From psychiatrist to volunteer - Dr. Russ Fleming gives back

From psychiatrist to volunteer - Dr. Russ Fleming gives back

 

When Dr. Russ Fleming was growing up in the
countryside of southwestern Dr. Russ FlemingOntario, there were few organized sports for him to participate in. But he always understood the benefits of physical activity for our mental health, and it’s something he still believes in. 

So much so, that when he started at Waypoint in the early 1970’s, it was natural for him to participate in the various sports and recreational activities offered at what was then the Oak Ridge Division.

“We played a lot of softball in those days,” says Fleming. “It was always staff against patients and there were some remarkably good ball players.”

Dr. Fleming spent over forty years as a psychiatrist at Waypoint, and has always been involved in everything from softball, to tennis, fishing and golf. He fondly remembers chaperoning yearly boat trips.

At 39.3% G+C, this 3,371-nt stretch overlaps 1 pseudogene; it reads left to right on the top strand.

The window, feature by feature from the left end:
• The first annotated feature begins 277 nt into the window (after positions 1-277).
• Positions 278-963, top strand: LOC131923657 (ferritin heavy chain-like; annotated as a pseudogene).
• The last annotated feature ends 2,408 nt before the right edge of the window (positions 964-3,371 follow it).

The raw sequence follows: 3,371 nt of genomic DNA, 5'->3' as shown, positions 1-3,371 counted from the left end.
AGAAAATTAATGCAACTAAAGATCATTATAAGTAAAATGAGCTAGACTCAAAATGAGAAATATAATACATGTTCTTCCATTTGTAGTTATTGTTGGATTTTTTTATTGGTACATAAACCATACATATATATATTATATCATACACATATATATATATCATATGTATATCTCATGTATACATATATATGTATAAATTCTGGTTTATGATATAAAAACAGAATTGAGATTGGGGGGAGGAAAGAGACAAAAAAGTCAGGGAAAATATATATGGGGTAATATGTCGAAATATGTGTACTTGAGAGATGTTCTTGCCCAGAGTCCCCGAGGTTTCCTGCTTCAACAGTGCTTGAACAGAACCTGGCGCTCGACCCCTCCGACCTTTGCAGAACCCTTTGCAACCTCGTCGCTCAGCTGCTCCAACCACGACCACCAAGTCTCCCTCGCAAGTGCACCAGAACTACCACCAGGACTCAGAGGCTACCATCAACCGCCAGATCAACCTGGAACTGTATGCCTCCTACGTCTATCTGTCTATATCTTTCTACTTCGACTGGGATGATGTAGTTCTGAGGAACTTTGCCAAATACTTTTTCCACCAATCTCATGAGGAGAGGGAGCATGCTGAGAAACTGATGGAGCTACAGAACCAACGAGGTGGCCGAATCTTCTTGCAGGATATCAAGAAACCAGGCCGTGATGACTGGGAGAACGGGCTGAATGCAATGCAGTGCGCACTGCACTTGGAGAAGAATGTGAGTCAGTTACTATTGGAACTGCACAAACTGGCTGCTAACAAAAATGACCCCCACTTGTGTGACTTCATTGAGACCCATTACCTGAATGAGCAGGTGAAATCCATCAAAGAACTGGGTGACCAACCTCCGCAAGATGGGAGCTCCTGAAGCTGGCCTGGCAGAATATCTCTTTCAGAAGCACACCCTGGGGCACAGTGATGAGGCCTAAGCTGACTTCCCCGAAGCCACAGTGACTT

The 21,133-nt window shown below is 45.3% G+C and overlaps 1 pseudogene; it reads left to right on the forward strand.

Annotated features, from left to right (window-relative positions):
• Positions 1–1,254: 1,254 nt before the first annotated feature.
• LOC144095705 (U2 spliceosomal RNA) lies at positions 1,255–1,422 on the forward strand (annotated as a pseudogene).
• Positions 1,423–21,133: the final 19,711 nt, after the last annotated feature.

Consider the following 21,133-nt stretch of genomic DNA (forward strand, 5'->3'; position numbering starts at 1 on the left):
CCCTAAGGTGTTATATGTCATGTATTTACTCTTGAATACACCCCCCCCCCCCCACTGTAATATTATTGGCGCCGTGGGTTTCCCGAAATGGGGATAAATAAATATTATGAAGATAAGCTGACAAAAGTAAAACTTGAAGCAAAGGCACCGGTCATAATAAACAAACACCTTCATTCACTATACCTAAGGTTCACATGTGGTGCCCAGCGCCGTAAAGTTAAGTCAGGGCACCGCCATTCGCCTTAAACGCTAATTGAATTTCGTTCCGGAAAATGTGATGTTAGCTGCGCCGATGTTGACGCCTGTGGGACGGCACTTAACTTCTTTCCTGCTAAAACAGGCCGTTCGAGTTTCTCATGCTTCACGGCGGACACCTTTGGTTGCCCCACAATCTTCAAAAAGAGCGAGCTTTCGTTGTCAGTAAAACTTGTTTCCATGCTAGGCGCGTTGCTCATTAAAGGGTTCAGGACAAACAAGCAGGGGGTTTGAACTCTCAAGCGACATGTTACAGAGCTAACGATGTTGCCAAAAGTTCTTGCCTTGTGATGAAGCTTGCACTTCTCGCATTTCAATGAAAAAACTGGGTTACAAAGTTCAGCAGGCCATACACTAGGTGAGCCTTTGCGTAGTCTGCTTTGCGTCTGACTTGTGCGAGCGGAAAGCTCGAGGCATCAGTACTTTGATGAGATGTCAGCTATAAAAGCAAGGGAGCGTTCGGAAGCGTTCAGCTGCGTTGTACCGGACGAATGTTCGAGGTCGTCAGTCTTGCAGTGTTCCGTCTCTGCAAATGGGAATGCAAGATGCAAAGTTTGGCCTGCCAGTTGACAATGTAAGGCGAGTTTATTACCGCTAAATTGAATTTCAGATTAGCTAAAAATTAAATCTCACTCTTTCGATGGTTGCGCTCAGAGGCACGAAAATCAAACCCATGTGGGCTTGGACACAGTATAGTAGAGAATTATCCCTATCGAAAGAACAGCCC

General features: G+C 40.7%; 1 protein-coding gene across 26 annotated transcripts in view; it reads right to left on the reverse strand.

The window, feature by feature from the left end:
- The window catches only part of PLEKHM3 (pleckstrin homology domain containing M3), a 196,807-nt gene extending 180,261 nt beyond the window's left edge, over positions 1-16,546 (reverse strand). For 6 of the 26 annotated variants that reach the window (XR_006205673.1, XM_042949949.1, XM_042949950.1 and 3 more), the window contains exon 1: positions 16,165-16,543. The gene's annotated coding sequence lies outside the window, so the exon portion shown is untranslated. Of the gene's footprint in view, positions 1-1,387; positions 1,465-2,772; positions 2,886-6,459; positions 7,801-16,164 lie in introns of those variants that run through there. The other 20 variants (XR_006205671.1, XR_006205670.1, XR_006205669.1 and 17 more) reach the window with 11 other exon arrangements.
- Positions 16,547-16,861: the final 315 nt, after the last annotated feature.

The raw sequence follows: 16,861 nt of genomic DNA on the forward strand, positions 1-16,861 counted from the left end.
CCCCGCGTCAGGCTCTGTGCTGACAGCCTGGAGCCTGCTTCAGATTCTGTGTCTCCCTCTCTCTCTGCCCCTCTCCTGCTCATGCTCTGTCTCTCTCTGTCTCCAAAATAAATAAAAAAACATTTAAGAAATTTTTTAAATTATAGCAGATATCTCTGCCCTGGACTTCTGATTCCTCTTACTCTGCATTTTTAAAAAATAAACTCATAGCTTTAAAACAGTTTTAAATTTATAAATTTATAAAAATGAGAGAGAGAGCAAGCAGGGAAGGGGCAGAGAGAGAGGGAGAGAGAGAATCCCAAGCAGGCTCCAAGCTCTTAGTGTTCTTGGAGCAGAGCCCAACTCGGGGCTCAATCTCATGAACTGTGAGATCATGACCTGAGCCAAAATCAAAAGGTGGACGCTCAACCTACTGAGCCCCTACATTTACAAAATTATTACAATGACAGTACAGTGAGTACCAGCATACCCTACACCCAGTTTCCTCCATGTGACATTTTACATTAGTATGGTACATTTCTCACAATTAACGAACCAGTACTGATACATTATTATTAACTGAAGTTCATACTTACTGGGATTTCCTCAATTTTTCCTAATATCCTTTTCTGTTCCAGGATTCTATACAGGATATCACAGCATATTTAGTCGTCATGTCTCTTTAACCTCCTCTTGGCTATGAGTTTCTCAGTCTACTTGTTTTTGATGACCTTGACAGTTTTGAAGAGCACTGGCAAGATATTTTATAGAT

“It took about three hours to get up into Honey Harbour and back. In the hospital it was rare to have that much time to spend with patients, so being on the boat was a great opportunity to just sit and chat.”

He took patients fishing and spearheaded a morning walk program for patients. 

“The walk program started at the same time as construction of the new Atrium building,” he says. “We watched the construction progress every day and the patients really looked forward to it.”

This past summer, Dr. Fleming decided it was time for him to retire. And after that many years on the job, who could blame him? But not wanting to give it all up, he signed on as a Waypoint volunteer.

Dr Russ FlemingWith his love of the outdoors and all things recreational, this is where he spends his time volunteering. In the last few months Fleming reeled in a few fish at Six Mile Provincial Park and tried to catch a foul ball at a Blue Jays game. This winter he hopes to see the Barrie Colts put a few pucks in the net. 

Recreation therapist Hali Fitzpatrick says Dr. Fleming is an important part of the special events she organizes “he helps us plan and chaperone events that patients love. Without his kindness, enthusiasm and commitment to our patients, many of these events would not happen.”

He jokes he only takes on volunteer opportunities where he has no responsibility and gets a free meal, but somehow, I think there’s more to it than that. You can’t beat spending time with patients you care about and seeing them excel in the recreational activities they love.